If your property taxes go up, and they often do, that could increase the amount you’re sending to that escrow account. That means your monthly mortgage payments would increase by that 1/12th of the higher tax bill.
If your homeowner’s insurance goes up, that will likewise increase the amount you’re paying each month. Whatever 1/12th of the new annual premium becomes, you can count on that amount being part of what you have to pay.
If both go up, naturally, you’ll pay that much more per month.
If either actually decreases — either through a decrease in property tax or a decrease in homeowner’s insurance cost — you could owe less per month.
That actually happened this year. My insurance carrier decided to give me a nice little discount for being a responsible consumer. I don’t know why it dawned on them this year that I was suddenly responsible any more than I had been the year before. I was responsible last year, too. Regardless, that discount accomplished two things: First, my bank dropped my mortgage payment for the next year, based on the new 1/12th of the new premium. Second, since the premium dropped, my escrow account now had a little surplus. So the bank actually sent me a check for the surplus!
You might ask why the bank didn’t just keep that surplus in the escrow account so that it was there in case, say, the homeowner’s insurance or property tax went up next year. Banks don’t seem to think that way.
But I do. I put that surplus in the bank account from which I pay my mortgage payment every month. It’s there waiting for just such an emergency in 2023, though I hope I won’t need it.
Sooner or later, I will.
Don’t have a fixed-rate mortgage? That could change things, too.
Certain types of mortgage loans look attractive because they feature lower payments — at least at first. Variable-rate mortgages start with a low interest rate. But at a certain point, that interest rate jumps up.
If interest rates drop, your monthly mortgage payment could drop. But if interest rates increase, your payment increases.
What’s particularly tricky, though, is that some mortgages of this type, known as adjustable-rate mortgage loans, might have payments that fluctuate. Unlike the fixed-rate mortgage, which locks in a specific interest rate for the life of the loan a homeowner can budget around easier, ARMs could have mortgage payments that increase to the point that the homeowner can’t afford them.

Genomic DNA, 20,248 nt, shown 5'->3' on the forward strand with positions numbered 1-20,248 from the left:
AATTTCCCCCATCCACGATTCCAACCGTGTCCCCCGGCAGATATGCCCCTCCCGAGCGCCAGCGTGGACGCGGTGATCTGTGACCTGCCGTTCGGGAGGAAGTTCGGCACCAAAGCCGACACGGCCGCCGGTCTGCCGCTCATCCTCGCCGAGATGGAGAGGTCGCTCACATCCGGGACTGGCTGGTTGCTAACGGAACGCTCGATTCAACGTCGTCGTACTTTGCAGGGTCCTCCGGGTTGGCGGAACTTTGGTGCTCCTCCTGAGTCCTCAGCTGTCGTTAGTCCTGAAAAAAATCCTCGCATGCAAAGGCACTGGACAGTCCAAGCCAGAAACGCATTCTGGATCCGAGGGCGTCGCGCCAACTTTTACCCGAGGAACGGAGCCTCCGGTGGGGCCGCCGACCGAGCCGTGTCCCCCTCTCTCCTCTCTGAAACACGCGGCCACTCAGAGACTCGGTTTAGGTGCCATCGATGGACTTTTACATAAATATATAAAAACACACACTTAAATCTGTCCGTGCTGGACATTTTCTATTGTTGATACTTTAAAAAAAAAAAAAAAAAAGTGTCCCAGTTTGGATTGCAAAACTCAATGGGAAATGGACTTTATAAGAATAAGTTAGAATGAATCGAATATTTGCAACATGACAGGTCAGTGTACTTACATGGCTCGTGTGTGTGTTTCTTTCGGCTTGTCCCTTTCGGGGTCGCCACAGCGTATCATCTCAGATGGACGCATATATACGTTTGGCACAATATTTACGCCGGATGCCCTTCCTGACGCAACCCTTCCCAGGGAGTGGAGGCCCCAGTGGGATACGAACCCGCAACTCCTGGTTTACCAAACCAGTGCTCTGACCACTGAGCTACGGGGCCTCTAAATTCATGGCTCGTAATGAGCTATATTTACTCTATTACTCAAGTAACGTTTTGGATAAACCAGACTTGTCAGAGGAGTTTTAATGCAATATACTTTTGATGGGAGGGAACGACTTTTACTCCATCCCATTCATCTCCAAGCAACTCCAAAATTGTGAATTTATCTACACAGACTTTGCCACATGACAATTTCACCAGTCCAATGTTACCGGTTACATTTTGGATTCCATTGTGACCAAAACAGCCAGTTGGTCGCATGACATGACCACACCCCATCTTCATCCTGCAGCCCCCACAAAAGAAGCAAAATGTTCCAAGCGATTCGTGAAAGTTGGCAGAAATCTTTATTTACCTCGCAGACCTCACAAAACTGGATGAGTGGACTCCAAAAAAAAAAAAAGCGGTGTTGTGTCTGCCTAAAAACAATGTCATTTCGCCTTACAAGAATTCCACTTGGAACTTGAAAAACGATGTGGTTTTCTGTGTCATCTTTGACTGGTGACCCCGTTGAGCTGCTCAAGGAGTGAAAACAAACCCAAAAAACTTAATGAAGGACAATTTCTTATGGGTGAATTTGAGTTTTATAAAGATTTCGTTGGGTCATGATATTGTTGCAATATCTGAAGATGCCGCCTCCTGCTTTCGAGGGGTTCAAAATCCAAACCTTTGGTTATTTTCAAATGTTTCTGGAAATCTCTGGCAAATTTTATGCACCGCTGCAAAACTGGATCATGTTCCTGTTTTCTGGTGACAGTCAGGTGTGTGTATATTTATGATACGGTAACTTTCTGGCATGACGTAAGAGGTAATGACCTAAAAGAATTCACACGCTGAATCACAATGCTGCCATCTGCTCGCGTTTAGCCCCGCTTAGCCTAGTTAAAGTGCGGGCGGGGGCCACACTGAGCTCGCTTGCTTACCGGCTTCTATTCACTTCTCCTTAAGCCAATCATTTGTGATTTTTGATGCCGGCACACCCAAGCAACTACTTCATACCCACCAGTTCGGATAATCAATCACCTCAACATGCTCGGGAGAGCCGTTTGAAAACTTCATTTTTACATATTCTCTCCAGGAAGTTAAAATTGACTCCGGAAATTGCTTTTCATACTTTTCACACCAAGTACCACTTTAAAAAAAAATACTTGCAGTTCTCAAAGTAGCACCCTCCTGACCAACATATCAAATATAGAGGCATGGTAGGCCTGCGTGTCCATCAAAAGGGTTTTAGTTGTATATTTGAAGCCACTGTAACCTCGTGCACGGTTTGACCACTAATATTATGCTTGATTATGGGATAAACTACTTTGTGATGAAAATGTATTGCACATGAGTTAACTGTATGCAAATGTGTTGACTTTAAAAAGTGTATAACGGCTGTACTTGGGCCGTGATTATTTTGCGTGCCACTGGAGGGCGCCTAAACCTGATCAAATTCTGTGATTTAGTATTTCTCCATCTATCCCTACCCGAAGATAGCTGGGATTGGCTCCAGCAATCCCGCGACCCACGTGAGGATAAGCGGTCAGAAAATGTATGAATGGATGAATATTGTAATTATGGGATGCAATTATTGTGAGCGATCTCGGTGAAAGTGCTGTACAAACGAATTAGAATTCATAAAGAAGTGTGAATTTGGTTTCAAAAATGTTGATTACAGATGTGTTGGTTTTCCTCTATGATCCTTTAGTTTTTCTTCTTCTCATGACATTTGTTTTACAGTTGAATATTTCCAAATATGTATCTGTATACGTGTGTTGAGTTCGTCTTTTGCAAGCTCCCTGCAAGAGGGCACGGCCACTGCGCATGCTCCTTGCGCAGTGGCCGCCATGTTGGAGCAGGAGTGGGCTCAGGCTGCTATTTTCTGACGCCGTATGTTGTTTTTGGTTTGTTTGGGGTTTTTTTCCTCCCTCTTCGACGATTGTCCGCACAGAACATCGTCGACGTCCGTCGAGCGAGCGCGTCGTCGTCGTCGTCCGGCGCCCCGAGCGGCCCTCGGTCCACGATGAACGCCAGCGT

Do you belong to an HOA? That’ll go up, too.
If you belong to a homeownership association, the dreaded HOA, you have to pay dues each month. Those dues will likely go up each year. Though you generally don’t pay HOA dues as part of your mortgage payments, those dues are required, so you almost have to think of it as part of what you’d otherwise pay in a rent bill.
Some HOA fee increases are modest while others are far from modest. In any case, they definitely add to the monthly commitment homeowners have to pay.
So can your mortgage payments stay the same year after year?
Sure, it’s possible. But it’s not likely. For your mortgage payment amount to stay the same for years on end, you’d have to have a fixed-rate mortgage and property tax that doesn’t increase and homeowner’s insurance that doesn’t increase.
If you count your HOA dues as part of your home cost, that’d have to stay the same year after year as well.
Yes, it’s possible, but that’s not likely to happen.
The good news, however, is that while mortgage payment amounts can increase year to year, from what some people saw since the pandemic, they usually won’t go up as quickly or as sharply as rent prices have.
That might be a good reason to consider buying, but just be careful to research mortgage options, property taxes, insurance plans and whether your new home is part of an HOA. The more you know before you make your decision, the better you’ll be able to plan for unexpected expenses.